Thereafter, permanent occupancy can begin. In January 2000, veteran cosmonauts Yuri Gidzenko, Sergei Krikalyov and astronaut Bill Shepherd will arrive aboard a Russian Soyuz spacecraft for a five-month stay. No less than 33 assembly flights are scheduled through to July 2004, with additional equipment, habitation or laboratory modules being added every month. At first the cluster will resemble Mir. But on the fourteenth flight, in the spring of 2001, the long truss will be installed. This will be extended on following missions and huge solar wings deployed, until the station achieves its final form.

NASA plans six research facilities initially devoted to fluids and combustion, materials science, gravitational biology and human zero-gravity adaptation. The first US lab module will be attached in March 2000, with the Canadian remote manipulating system arriving a month later. The Japanese JEM module is planned for July 2002. Europe's Columbus module is scheduled for October 2003.

A major concern is whether the Americans will have the nerve to stay the course when inevitable mishaps occur. The station, like Mir, will require constant maintenance. It could not be shut down if America stopped shuttle flights for years as it did after the *Challenger* explosion. Russian engineers calculate that there is a 23% chance that the exposed Service Module will be punctured by orbital debris during the lifetime of the station. Although the alloy and type of construction there would contain any puncture within a 70x70-centimetre panel, they believe an impact on the American section would result in fractures propagating quickly across a 400x400-centimetre area, leading to explosive decompression, an uncontrollable spin and rapid break-up of the station. Fortunately the probability of such an impact is only 2%.

The reality of 2001 will not quite match the vision of the film of the same name. But if all goes well there will be an international space station, where crews from all the nations of the Earth conduct experiments in the spirit of international science instead of that of nationalist competition. The systems proved on the station will then be available for the outward push of mankind, together, to Mars, Europa and 'Beyond the Infinite'.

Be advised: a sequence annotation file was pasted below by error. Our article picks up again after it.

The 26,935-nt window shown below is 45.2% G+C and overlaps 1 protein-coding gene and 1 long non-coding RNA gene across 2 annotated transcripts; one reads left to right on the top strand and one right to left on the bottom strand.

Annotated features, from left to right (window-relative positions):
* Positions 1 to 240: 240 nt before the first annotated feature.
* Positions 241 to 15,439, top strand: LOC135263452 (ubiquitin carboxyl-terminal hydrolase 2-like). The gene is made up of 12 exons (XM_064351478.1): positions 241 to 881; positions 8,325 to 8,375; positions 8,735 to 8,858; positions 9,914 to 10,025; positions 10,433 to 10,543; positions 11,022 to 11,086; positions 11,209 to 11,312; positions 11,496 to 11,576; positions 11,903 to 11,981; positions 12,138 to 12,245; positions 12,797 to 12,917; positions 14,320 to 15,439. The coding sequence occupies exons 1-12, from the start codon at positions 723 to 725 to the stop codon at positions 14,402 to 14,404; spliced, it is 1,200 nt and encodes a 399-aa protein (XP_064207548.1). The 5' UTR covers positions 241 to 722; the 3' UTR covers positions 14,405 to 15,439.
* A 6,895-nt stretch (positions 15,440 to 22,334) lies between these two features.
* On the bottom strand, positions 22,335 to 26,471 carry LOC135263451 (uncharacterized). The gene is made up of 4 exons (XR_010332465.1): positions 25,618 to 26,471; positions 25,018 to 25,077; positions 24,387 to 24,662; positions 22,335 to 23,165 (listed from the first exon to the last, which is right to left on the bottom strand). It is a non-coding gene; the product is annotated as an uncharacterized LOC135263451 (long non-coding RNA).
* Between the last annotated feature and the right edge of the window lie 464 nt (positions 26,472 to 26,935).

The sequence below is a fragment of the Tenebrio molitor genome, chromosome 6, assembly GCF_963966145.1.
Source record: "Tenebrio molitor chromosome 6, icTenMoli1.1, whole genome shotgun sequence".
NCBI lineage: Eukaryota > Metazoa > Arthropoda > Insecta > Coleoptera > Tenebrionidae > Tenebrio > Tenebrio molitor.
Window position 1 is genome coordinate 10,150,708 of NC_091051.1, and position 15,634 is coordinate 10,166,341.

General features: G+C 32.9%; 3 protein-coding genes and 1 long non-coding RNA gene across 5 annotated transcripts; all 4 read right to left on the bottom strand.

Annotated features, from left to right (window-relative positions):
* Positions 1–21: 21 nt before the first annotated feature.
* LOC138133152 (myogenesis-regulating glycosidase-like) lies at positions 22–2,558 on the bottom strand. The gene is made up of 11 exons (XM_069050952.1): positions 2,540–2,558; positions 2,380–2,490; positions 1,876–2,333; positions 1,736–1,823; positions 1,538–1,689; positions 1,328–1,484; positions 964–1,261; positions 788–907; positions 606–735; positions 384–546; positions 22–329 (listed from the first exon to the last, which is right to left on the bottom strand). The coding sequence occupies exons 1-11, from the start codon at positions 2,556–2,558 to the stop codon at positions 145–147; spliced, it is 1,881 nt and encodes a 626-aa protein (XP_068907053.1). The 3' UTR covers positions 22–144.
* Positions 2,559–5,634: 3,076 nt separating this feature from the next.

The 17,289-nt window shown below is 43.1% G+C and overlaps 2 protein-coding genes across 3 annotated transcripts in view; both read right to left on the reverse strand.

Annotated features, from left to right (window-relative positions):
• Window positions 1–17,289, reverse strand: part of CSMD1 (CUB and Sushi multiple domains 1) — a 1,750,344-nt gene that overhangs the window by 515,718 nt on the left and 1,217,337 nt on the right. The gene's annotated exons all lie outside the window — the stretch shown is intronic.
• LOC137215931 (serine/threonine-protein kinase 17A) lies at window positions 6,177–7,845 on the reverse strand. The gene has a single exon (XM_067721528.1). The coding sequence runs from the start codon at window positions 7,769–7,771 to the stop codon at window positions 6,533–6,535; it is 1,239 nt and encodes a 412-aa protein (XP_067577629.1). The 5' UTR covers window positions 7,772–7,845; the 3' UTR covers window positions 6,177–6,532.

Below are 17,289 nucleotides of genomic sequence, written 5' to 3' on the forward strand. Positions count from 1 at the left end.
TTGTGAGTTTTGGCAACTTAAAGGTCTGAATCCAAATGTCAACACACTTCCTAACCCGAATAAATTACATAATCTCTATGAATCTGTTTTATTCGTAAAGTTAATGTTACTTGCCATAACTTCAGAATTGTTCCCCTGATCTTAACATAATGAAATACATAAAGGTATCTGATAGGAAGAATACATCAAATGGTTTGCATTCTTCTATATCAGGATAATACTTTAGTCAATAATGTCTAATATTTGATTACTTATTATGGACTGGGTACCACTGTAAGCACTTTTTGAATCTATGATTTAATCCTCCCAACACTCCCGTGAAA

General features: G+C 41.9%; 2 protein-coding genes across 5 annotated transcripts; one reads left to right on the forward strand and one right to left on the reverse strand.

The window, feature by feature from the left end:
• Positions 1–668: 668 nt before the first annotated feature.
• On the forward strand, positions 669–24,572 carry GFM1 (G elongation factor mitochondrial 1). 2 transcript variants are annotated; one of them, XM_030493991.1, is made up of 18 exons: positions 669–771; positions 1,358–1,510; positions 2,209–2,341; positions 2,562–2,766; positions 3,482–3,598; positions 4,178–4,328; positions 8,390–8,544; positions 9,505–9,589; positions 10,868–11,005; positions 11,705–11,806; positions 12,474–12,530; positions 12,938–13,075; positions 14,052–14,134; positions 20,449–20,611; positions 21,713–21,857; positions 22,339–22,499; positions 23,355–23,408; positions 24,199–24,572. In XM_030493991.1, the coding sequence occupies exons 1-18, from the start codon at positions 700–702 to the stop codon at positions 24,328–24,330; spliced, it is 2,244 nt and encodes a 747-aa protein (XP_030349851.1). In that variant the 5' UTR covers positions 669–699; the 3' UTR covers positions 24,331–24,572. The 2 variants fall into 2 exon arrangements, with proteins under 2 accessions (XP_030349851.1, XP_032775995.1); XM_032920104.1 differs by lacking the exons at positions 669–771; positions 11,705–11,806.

Appendix - Comparison of ISS with Freedom and Alpha Stations:

ISS final configuration is similar to Alpha configuration 'A' in comparison to original 'Freedom' configuration:

                         Freedom     A      B         C
Cost to Finish ($Bil)     20       16.5     19.3     15.1
Complete Date             09/2000  10/2000  12/2001  01/2001
Annual Ops Cost ($Bil)    2.4      1.4      1.5      1.0
Crew Size                 4        4        4        4
Research Hours/Year       6566     6724     6566     6866
Alpha Gimbal              Y        N        Y        N
Total Avg. Power (kW)     68.3     57       68.3     46.5-62.9
Avg. User Power (kW)      34.2     31       40.3     24.4-40.2
Total Pressrzd Vol(m^3)   878      760      878      1117
User Science Racks        46       39       46       72
External Attach Sites     14       21       15       14
Tot. Asmbl/Outfit Flights 20       16       20       9
Tot. Asmbl EVA Hours      381      224      311      24
Logistics Flights/Year    4        6        6        6
Maintain EVA Hours/Year   253      187      253      80
Major Events: .
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Last update 12 March 2001.